Moving on from the Google appliance
The cessation of the Google ESA search appliance came as a surprise, but is just one more in a stream of acquisitions and disappearances over the last few years.It started in 2005 with the acquisition of Verity and Ultraseek by Autonomy. Then in 2008 Microsoft acquired FAST Search & Transfer to fast-track the development of better search functionality in SharePoint 2010. For a while FAST ESP was available as a stand-alone application but main-stream support ceased in 2013. Between 2010 and 2012 Exalead was acquired by Dassault, Endeca by Oracle, Vivisimo by IBM, Isys by Lexmark and Autonomy by HP. When a search vendor is acquired search managers get no advance notice. Whatever the acquiring company states at the outset the independent existence of the software soon vanishes, but usually the company provides support for the migration process.
If you read the pronouncements from search vendors you would be forgiven for thinking that all you have to do is unplug Google and plug in A.N.Other software and carry on as before. I was very disappointed to read a column in CIODive which totally failed to understand the situation. As Edwin Stauthamer has pointed out in some detail, search is not that simple! There are two important flaws in the ‘replug and play’ approach. The first is that any other software application will not be able to mimic the Google UI, APIs, security permissions, connectors and ranking algorithms and much else ‘out of the box’. It may get close but there is a lot of careful work to do, not just on the server side but above all else with users. This is where standard test/query collections are so important. Enterprise users repeat queries and expect to find (for example) the procedures for setting up a new project on the first page of results. If the result is further down then users start to have concerns.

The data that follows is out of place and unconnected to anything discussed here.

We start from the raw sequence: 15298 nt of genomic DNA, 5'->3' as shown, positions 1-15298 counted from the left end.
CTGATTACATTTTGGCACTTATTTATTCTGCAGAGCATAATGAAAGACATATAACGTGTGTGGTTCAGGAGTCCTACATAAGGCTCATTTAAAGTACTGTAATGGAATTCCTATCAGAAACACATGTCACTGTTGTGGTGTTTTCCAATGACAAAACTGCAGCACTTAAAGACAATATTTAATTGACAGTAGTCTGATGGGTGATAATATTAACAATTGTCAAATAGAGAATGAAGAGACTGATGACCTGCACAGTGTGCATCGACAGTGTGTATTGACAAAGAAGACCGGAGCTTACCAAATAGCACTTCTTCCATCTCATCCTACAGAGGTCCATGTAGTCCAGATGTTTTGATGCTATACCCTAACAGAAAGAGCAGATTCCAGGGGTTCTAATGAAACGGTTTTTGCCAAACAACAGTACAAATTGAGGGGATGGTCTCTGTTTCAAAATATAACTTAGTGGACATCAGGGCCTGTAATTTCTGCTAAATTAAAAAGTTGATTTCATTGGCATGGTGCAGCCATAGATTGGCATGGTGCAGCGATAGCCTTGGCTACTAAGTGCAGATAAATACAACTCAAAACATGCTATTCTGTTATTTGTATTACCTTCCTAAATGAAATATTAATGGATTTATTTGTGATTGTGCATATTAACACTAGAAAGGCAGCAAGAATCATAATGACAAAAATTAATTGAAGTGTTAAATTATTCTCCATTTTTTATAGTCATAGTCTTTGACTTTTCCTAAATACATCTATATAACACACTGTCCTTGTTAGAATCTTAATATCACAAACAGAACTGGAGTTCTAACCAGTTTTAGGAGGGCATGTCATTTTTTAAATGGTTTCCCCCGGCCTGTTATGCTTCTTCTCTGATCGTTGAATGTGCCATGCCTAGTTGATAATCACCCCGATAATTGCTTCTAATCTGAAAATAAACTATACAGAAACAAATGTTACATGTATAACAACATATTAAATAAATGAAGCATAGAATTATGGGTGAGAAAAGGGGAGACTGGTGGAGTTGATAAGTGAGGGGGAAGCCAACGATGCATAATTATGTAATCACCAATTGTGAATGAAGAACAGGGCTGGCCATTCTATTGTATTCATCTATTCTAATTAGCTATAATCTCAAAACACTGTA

The second flaw is that a like-for-like replacement may not be in the best interests of the organisation. Now might be a very good time to look at user and business requirements, especially given the range of appliance, cloud, hybrid, commercial and open-source products available. I have a list of 60 vendors on the Enterprise Search Book site and I’m sure that it is not comprehensive. Only last week I was contacted by a new enterprise search vendor in Romania.
Although the recent Findwise survey indicated that there is an increase in the number of organisations with enterprise search strategies my own experience suggests that this outcome is biased by the survey respondents being from organisations with reasonably mature search implementations. I wonder how many organisations with a Google appliance have a fully documented and agreed search strategy just in case Google exited the business? My new Search Migration Assessment service is designed to help organisations (and not just those with a Google appliance) understand where the gaps are in their search strategy. There will probably be a lot of ‘unknown unknowns’, to quote Donald Rumsfeld’s axiom.
No-one knows how many appliance replacement opportunities there are but my guess would have to be thousands worldwide. Although there will be many organisations who are now in a difficult position over the Google exit I think that it is a superb market opportunity for all search vendors, implementers and developers.